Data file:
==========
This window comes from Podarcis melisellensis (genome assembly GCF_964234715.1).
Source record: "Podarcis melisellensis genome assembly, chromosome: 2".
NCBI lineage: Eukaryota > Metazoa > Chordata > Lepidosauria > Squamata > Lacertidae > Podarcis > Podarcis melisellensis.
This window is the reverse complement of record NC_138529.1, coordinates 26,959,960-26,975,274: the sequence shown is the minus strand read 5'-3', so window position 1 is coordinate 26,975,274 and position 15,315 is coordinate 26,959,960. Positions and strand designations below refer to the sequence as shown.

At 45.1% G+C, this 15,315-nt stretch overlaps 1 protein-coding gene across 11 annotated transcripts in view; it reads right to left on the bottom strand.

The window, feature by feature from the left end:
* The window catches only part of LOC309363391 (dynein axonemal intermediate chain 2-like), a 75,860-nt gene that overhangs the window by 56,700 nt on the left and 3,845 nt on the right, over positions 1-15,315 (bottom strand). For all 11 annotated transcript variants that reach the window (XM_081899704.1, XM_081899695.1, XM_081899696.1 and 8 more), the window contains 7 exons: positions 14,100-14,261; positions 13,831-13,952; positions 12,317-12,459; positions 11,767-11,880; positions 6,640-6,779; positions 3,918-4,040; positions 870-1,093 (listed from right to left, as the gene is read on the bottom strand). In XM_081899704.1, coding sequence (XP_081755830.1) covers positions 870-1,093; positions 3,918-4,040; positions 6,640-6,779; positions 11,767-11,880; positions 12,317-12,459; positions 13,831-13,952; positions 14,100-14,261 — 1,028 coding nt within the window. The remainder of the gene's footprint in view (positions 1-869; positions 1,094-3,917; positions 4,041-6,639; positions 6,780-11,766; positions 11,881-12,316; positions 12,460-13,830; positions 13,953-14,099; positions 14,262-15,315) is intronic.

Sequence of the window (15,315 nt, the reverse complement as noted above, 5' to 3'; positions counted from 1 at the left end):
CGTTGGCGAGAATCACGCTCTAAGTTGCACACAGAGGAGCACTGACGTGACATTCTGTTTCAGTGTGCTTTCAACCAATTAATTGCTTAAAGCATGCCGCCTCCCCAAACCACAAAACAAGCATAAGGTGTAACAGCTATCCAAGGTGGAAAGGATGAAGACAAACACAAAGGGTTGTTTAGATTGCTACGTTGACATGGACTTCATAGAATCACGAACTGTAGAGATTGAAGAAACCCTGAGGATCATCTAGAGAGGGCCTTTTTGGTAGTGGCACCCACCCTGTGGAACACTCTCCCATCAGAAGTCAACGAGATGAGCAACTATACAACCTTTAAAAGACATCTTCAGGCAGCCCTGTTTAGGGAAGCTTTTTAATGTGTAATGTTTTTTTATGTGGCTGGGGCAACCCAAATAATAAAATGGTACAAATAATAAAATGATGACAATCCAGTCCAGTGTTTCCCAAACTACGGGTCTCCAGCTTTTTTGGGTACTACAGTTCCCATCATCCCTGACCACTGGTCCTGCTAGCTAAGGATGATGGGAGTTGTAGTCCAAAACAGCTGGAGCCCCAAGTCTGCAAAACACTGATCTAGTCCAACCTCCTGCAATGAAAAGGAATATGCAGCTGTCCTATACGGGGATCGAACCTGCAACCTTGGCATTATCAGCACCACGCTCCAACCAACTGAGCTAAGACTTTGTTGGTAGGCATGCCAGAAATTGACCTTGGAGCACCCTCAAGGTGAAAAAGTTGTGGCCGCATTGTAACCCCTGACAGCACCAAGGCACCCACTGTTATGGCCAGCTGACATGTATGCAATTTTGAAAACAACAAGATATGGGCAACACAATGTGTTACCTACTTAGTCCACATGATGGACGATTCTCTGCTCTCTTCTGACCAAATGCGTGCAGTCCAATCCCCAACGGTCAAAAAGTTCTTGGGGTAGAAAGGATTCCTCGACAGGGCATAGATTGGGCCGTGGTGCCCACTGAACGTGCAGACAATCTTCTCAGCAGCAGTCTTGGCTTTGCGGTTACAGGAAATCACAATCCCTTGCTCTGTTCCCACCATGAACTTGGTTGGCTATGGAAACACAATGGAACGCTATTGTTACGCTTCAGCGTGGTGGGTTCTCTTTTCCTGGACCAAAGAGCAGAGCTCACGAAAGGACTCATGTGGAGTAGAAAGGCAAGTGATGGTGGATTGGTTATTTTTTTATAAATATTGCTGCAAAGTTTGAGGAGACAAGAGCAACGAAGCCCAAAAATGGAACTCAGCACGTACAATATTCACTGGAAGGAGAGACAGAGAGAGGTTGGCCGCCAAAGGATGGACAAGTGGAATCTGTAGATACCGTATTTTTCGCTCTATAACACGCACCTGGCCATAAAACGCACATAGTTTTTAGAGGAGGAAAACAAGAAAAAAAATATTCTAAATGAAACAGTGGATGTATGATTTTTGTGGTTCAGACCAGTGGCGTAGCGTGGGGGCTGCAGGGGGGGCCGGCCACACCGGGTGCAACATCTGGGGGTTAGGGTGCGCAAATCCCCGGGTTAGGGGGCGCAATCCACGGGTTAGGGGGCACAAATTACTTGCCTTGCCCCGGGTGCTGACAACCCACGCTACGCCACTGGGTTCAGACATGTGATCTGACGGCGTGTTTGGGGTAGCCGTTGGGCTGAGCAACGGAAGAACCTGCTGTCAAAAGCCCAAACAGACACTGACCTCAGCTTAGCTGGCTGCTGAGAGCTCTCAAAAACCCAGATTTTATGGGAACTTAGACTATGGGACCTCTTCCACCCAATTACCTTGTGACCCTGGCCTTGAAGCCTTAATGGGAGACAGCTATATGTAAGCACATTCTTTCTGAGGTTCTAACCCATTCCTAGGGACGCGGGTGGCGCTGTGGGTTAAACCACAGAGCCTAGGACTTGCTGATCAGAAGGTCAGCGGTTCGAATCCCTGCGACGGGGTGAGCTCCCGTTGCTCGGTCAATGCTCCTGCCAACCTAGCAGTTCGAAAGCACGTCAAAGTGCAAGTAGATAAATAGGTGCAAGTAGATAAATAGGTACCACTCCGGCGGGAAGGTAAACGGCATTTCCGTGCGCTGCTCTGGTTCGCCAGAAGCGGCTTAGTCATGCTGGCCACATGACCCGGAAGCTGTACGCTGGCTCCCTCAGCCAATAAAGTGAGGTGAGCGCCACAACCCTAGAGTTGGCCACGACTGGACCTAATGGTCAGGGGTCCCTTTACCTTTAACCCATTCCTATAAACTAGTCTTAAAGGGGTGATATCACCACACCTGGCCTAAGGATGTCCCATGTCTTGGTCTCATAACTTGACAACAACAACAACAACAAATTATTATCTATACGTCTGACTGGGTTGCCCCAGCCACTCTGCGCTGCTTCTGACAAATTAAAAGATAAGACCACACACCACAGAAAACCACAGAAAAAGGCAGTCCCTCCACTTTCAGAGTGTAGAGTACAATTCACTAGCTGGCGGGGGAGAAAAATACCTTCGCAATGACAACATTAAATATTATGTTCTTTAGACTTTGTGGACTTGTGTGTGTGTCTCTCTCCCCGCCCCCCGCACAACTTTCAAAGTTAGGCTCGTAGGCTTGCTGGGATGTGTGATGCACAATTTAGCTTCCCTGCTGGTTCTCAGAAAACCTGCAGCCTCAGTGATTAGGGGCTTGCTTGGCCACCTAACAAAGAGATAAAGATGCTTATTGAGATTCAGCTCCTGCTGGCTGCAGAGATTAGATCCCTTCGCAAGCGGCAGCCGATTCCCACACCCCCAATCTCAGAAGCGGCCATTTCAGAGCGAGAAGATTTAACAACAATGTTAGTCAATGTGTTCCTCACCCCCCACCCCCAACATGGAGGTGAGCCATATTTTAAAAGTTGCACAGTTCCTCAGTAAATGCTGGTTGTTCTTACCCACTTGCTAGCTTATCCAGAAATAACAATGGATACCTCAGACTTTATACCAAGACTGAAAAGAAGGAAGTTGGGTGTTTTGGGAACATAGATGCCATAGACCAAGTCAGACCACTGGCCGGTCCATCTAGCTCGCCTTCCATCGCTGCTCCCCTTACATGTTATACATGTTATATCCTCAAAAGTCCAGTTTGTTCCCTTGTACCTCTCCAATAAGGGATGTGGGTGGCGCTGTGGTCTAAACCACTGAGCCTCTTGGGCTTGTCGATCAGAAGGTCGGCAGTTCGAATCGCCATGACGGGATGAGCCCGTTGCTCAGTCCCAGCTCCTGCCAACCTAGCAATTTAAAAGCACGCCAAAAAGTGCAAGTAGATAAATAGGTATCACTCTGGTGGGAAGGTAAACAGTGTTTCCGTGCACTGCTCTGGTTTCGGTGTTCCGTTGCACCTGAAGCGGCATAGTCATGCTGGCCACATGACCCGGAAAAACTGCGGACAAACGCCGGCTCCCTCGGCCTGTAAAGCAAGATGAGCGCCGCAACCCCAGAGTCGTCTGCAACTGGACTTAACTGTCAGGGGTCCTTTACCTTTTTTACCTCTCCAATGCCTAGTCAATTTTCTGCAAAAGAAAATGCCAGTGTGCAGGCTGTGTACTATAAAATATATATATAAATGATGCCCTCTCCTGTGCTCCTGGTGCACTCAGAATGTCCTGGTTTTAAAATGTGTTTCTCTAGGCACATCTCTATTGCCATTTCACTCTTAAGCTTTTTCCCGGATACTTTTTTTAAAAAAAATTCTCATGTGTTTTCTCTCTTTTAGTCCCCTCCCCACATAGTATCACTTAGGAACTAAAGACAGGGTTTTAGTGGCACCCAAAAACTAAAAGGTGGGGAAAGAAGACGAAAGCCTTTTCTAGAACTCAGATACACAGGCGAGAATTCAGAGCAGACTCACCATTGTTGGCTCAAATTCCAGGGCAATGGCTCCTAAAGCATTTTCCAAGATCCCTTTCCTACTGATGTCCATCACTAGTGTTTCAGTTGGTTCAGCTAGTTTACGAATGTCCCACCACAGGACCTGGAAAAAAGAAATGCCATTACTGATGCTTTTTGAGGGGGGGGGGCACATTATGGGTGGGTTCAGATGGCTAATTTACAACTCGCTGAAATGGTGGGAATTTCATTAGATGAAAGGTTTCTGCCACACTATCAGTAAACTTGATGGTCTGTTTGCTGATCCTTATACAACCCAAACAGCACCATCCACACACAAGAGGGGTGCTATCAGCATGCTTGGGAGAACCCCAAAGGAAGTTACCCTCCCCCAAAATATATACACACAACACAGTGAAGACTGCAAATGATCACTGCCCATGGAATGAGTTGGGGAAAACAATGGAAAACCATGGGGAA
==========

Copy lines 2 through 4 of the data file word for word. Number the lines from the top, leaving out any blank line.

Source record: "Podarcis melisellensis genome assembly, chromosome: 2".
NCBI lineage: Eukaryota > Metazoa > Chordata > Lepidosauria > Squamata > Lacertidae > Podarcis > Podarcis melisellensis.
This window is the reverse complement of record NC_138529.1, coordinates 26,959,960-26,975,274: the sequence shown is the minus strand read 5'-3', so window position 1 is coordinate 26,975,274 and position 15,315 is coordinate 26,959,960. Positions and strand designations below refer to the sequence as shown.